NEW YORK (AP) — It happens a few times a year: A customer refuses to work with Dave Greenbaum because he's gay.
Greenbaum, who owns a computer repair business in Lawrence, Kan., often needs to go into customers' homes. Some people realized he is gay after he was quoted in a newspaper story about gay rights. They told Greenbaum, "I don't appreciate your lifestyle and I don't want you in my house." Others canceled appointments saying, "I found out you're gay."
Despite increasing acceptance of homosexuality in the U.S., gay small business owners say they still encounter discrimination from possible customers and investors. The discrimination is often subtle. An owner senses from a potential client's body language or from a sales conversation cut short that they're uncomfortable. Sometimes it's more overt, like the rejections Greenbaum has gotten.
The need to raise public awareness about AIDS, which has affected many gays, and the fight for legalization of same-sex marriage have encouraged more gays to be open about their sexual orientation and has increased acceptance of them by others. Still, gay rights advocates note that 29 states don't prohibit workplace discrimination on the basis of sexual orientation. Business owners are also vulnerable, they say.
"They're at a business meeting, and no one's particularly identified as gay, and then there's a gay joke or gay slur," says Gene Falk, CEO of StartOut, an organization that supports gay entrepreneurship. "You don't have to go through that too often to develop a real sense of what you're up against."
Publicist Sam Firer specializes in working with chefs. He finds many American male chefs don't want to work with him; they meet with him but choose a woman-owned public relations firm. Firer, who co-owns New York-based Hall Co., says he doesn't believe those chefs act out of malice. He thinks they're uneasy around gay men.
"Stressful and busy people want to be as comfortable as they can from moment to moment," says Firer, who does have accounts with male chefs who are from other countries. Some who initially reject him later call him for help.
A challenge for some gay owners is they're not part of what they call the good old boy network. Straight men in business often connect by talking about a football game or golf trip, topics that some gay men don't care about.
"A lot of the way guys relate to each other is with sports, and frankly, that doesn't interest me," says Nayte Carrick, owner of ClikClok, an Orlando, Fla.-based software company.
His home life is different and that can also make it difficult to connect.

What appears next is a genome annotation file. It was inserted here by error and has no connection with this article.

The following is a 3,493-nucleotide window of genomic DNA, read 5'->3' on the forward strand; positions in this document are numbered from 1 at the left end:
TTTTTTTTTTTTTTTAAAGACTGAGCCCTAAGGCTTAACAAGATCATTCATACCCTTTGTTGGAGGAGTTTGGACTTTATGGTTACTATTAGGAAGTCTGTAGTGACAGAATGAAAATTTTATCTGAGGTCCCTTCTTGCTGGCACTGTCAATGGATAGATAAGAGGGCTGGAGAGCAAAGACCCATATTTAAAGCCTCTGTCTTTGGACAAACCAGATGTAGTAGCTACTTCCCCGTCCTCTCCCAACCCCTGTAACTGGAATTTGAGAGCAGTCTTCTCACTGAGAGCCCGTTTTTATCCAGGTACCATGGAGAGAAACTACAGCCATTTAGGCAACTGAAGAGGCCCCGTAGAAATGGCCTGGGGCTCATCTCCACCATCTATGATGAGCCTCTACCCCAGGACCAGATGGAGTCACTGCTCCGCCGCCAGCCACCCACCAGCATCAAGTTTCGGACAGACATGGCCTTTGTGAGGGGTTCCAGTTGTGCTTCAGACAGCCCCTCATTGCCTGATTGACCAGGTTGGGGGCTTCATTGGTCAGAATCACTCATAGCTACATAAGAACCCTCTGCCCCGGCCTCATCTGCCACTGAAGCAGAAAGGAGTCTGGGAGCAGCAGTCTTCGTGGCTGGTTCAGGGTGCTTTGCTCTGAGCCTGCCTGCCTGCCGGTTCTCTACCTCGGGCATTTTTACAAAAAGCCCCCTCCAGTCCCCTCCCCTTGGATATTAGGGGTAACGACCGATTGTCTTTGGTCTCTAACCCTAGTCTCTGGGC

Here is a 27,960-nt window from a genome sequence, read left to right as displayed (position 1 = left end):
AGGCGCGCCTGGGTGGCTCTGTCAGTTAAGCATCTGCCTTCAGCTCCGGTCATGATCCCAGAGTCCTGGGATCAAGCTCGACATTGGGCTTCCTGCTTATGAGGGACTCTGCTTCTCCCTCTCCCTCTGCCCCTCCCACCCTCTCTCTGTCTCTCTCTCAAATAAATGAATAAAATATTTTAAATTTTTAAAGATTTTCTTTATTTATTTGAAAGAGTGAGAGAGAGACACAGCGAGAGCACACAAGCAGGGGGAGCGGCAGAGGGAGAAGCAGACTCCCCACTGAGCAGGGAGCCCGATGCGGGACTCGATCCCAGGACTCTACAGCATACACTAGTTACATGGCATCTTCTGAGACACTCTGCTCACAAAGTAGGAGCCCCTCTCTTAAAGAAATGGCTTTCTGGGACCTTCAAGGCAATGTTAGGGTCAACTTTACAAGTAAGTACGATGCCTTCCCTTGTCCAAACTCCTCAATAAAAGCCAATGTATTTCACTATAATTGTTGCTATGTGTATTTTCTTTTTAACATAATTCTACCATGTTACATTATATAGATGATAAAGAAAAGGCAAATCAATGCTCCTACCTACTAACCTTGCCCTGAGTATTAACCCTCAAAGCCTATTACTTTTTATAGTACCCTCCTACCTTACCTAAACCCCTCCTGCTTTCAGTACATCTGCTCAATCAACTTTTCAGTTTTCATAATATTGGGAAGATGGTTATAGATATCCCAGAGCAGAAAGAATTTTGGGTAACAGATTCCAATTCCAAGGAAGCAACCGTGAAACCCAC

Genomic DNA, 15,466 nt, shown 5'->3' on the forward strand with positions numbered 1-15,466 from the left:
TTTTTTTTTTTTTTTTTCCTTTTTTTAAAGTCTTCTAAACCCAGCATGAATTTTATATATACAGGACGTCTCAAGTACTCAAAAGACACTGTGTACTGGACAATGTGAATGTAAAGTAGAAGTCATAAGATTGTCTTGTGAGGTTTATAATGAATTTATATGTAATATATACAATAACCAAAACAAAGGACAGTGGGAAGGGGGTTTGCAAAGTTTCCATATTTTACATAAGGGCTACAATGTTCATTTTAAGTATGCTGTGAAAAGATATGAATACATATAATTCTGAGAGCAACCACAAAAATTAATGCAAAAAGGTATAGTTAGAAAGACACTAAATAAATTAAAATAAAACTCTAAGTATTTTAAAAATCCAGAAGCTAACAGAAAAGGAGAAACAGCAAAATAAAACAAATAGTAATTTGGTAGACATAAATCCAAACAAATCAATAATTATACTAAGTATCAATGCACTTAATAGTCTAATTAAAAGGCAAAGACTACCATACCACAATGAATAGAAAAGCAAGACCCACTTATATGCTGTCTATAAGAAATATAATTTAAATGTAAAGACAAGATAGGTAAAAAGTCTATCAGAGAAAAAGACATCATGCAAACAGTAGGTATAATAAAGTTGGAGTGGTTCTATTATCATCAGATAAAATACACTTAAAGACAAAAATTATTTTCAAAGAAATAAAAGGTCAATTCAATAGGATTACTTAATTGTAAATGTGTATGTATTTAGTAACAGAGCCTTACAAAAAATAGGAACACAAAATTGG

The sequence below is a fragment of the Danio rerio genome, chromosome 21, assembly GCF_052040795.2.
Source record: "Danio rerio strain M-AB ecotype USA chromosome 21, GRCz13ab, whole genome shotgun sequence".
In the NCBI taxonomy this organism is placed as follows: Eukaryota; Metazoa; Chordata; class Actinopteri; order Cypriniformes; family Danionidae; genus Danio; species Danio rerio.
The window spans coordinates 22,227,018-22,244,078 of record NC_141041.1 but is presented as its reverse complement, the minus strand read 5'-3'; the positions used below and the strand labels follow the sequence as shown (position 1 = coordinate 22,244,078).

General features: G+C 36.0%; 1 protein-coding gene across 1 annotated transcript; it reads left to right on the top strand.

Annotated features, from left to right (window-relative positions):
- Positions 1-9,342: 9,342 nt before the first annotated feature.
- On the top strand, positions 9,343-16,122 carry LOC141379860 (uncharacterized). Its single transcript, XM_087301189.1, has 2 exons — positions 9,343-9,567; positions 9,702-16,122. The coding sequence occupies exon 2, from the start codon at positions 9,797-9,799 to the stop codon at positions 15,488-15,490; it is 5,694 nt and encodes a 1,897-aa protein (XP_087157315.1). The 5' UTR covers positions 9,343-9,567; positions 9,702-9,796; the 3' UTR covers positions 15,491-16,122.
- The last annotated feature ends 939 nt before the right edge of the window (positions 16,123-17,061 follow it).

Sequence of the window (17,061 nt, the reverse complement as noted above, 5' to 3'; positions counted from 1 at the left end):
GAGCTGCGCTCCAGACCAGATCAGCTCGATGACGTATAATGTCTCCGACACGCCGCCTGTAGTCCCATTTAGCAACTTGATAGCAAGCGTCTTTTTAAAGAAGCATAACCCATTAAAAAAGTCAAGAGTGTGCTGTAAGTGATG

"I don't have a girlfriend and I don't have a wife. I'm 36 and don't have kids. That's bizarre to them," he says. "Even people I think of as open-minded have difficulty relating to my life."
Some believe that being gay costs them business. Cindy Weigel, owner of Roxy Insurance in Chicago, finds it hard to sell policies to suburban families, while her wife is more successful. Weigel says she believes it's because she looks gay — her hair is short and spiky and she says she doesn't look as feminine as other women. Her wife, Weigel says, is "pretty" and "does not look gay."
Weigel has a solid business selling to gay clients and straight ones who are single. But families are the most lucrative customers for an insurance agent.
"I feel that being gay is hurting my business," Weigel says. "It's just the way it is."
Some owners develop strategies to avoid losing business or head off an unpleasant situation.
Stephanie Davis uses an upfront approach. She owns an entertainment publicity business in Philadelphia and sometimes works with churches. She tells pastors she is gay because she understands they may not want to work with her. Two pastors have refused to work with her — but most want her services.
"Some say, I'm working with you because you do amazing work," Davis says.
Jeffrey Cesari asked a female colleague to work with a prospective client who seemed to be uneasy with him. Cesari's first phone conversation with the man a year ago started well, but Cesari began to feel tension as it went on.
Cesari, whose Philadelphia-based company Shimmer Events organizes conferences and other events, wasn't ready to give up.
"I called a couple more times to get more information, but I couldn't get anywhere," Cesari says. When his female colleague tried, the client was willing to schedule an event.
Ryan Hayward is anxious about potential investors for New York-based Hatch Co., which operates a website where crafts makers can sell jewelry, home furnishings and other items. Investors ask why he started the business. Hayward's inspiration was his boyfriend.
"Every time I've spoken with potential investors, I found myself nervously, quickly making a decision about whether I was going to say 'friend' or 'boyfriend' or leave it out. It's something I have to think about every time," Hayward says.
Owners who have been in business for many years say attitudes have changed for the better. Bob Hayes and Jim Burba have been a couple for 24 years, and partners in Burba Hotel Network for 13. The first decade they were in business, Burba attended meetings alone so they wouldn't be seen as a couple.
"It was partly a conscious decision on my part. I thought it could cause some problems," says Hayes, vice president of the Costa Mesa, Calif.-based company that organizes investor conferences for the hotel and tourism industry.
About three to four years ago, Hayes and Burba sensed a more accepting atmosphere. They started attending meetings together.
"We're at the point where, if people don't like us because of the fact we're gay," Hayes says, "that's too bad."
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